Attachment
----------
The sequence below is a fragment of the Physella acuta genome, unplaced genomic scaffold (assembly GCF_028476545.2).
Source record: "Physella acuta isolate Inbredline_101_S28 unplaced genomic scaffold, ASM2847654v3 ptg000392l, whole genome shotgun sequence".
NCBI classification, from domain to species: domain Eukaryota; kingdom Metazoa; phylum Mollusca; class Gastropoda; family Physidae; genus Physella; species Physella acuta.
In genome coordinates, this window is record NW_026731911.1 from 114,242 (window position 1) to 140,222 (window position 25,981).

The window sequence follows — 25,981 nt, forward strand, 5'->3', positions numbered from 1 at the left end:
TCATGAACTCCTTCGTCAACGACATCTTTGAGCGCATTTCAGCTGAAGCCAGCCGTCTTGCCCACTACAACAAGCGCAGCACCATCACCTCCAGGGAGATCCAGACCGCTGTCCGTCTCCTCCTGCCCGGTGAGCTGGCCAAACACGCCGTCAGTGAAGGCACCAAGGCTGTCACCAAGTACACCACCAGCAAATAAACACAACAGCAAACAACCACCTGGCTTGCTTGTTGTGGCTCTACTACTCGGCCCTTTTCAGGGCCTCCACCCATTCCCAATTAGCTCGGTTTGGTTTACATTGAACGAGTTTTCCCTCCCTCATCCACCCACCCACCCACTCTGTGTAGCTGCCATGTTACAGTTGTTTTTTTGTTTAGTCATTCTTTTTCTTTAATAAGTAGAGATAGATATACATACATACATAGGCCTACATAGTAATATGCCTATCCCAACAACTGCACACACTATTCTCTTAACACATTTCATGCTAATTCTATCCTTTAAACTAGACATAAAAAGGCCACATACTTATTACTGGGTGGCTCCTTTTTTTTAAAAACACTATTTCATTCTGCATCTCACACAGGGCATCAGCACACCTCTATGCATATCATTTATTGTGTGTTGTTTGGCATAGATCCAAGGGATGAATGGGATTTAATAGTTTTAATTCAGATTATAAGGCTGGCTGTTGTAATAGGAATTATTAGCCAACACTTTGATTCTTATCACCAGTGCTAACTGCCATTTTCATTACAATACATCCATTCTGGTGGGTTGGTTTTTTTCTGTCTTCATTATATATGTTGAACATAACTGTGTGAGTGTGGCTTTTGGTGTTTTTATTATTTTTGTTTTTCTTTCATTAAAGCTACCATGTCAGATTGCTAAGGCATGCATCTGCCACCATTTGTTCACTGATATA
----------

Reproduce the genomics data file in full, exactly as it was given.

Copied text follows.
The sequence below is a fragment of the Physella acuta genome, unplaced genomic scaffold (assembly GCF_028476545.2).
Source record: "Physella acuta isolate Inbredline_101_S28 unplaced genomic scaffold, ASM2847654v3 ptg000392l, whole genome shotgun sequence".
NCBI classification, from domain to species: domain Eukaryota; kingdom Metazoa; phylum Mollusca; class Gastropoda; family Physidae; genus Physella; species Physella acuta.
In genome coordinates, this window is record NW_026731911.1 from 114,242 (window position 1) to 140,222 (window position 25,981).

The window sequence follows — 25,981 nt, forward strand, 5'->3', positions numbered from 1 at the left end:
TCATGAACTCCTTCGTCAACGACATCTTTGAGCGCATTTCAGCTGAAGCCAGCCGTCTTGCCCACTACAACAAGCGCAGCACCATCACCTCCAGGGAGATCCAGACCGCTGTCCGTCTCCTCCTGCCCGGTGAGCTGGCCAAACACGCCGTCAGTGAAGGCACCAAGGCTGTCACCAAGTACACCACCAGCAAATAAACACAACAGCAAACAACCACCTGGCTTGCTTGTTGTGGCTCTACTACTCGGCCCTTTTCAGGGCCTCCACCCATTCCCAATTAGCTCGGTTTGGTTTACATTGAACGAGTTTTCCCTCCCTCATCCACCCACCCACCCACTCTGTGTAGCTGCCATGTTACAGTTGTTTTTTTGTTTAGTCATTCTTTTTCTTTAATAAGTAGAGATAGATATACATACATACATAGGCCTACATAGTAATATGCCTATCCCAACAACTGCACACACTATTCTCTTAACACATTTCATGCTAATTCTATCCTTTAAACTAGACATAAAAAGGCCACATACTTATTACTGGGTGGCTCCTTTTTTTTAAAAACACTATTTCATTCTGCATCTCACACAGGGCATCAGCACACCTCTATGCATATCATTTATTGTGTGTTGTTTGGCATAGATCCAAGGGATGAATGGGATTTAATAGTTTTAATTCAGATTATAAGGCTGGCTGTTGTAATAGGAATTATTAGCCAACACTTTGATTCTTATCACCAGTGCTAACTGCCATTTTCATTACAATACATCCATTCTGGTGGGTTGGTTTTTTTCTGTCTTCATTATATATGTTGAACATAACTGTGTGAGTGTGGCTTTTGGTGTTTTTATTATTTTTGTTTTTCTTTCATTAAAGCTACCATGTCAGATTGCTAAGGCATGCATCTGCCACCATTTGTTCACTGATATA